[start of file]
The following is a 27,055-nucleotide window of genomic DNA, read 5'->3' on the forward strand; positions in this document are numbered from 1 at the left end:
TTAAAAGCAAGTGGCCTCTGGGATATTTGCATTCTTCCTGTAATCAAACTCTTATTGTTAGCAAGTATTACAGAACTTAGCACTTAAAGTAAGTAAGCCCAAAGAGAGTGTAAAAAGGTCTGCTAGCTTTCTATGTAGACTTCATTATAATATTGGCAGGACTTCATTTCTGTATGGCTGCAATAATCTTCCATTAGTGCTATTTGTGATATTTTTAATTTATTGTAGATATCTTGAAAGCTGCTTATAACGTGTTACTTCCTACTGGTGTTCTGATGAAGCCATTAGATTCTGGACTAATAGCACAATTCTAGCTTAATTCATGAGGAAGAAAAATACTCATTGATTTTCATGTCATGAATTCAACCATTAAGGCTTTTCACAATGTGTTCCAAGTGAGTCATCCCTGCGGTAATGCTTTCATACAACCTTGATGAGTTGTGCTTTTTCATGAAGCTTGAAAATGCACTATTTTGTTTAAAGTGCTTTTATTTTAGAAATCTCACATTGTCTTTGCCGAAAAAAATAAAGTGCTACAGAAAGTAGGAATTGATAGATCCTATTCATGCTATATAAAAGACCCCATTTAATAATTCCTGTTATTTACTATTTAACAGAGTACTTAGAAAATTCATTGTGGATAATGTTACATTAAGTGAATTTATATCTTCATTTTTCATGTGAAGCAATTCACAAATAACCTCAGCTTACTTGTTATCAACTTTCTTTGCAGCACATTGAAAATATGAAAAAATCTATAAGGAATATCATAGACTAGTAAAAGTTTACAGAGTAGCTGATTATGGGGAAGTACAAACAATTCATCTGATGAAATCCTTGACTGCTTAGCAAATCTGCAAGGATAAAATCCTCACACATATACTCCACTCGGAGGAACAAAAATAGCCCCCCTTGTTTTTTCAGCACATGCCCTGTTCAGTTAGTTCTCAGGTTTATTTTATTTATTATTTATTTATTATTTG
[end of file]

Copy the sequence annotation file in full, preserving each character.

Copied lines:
The following is a 27,055-nucleotide window of genomic DNA, read 5'->3' on the forward strand; positions in this document are numbered from 1 at the left end:
TTAAAAGCAAGTGGCCTCTGGGATATTTGCATTCTTCCTGTAATCAAACTCTTATTGTTAGCAAGTATTACAGAACTTAGCACTTAAAGTAAGTAAGCCCAAAGAGAGTGTAAAAAGGTCTGCTAGCTTTCTATGTAGACTTCATTATAATATTGGCAGGACTTCATTTCTGTATGGCTGCAATAATCTTCCATTAGTGCTATTTGTGATATTTTTAATTTATTGTAGATATCTTGAAAGCTGCTTATAACGTGTTACTTCCTACTGGTGTTCTGATGAAGCCATTAGATTCTGGACTAATAGCACAATTCTAGCTTAATTCATGAGGAAGAAAAATACTCATTGATTTTCATGTCATGAATTCAACCATTAAGGCTTTTCACAATGTGTTCCAAGTGAGTCATCCCTGCGGTAATGCTTTCATACAACCTTGATGAGTTGTGCTTTTTCATGAAGCTTGAAAATGCACTATTTTGTTTAAAGTGCTTTTATTTTAGAAATCTCACATTGTCTTTGCCGAAAAAAATAAAGTGCTACAGAAAGTAGGAATTGATAGATCCTATTCATGCTATATAAAAGACCCCATTTAATAATTCCTGTTATTTACTATTTAACAGAGTACTTAGAAAATTCATTGTGGATAATGTTACATTAAGTGAATTTATATCTTCATTTTTCATGTGAAGCAATTCACAAATAACCTCAGCTTACTTGTTATCAACTTTCTTTGCAGCACATTGAAAATATGAAAAAATCTATAAGGAATATCATAGACTAGTAAAAGTTTACAGAGTAGCTGATTATGGGGAAGTACAAACAATTCATCTGATGAAATCCTTGACTGCTTAGCAAATCTGCAAGGATAAAATCCTCACACATATACTCCACTCGGAGGAACAAAAATAGCCCCCCTTGTTTTTTCAGCACATGCCCTGTTCAGTTAGTTCTCAGGTTTATTTTATTTATTATTTATTTATTATTTG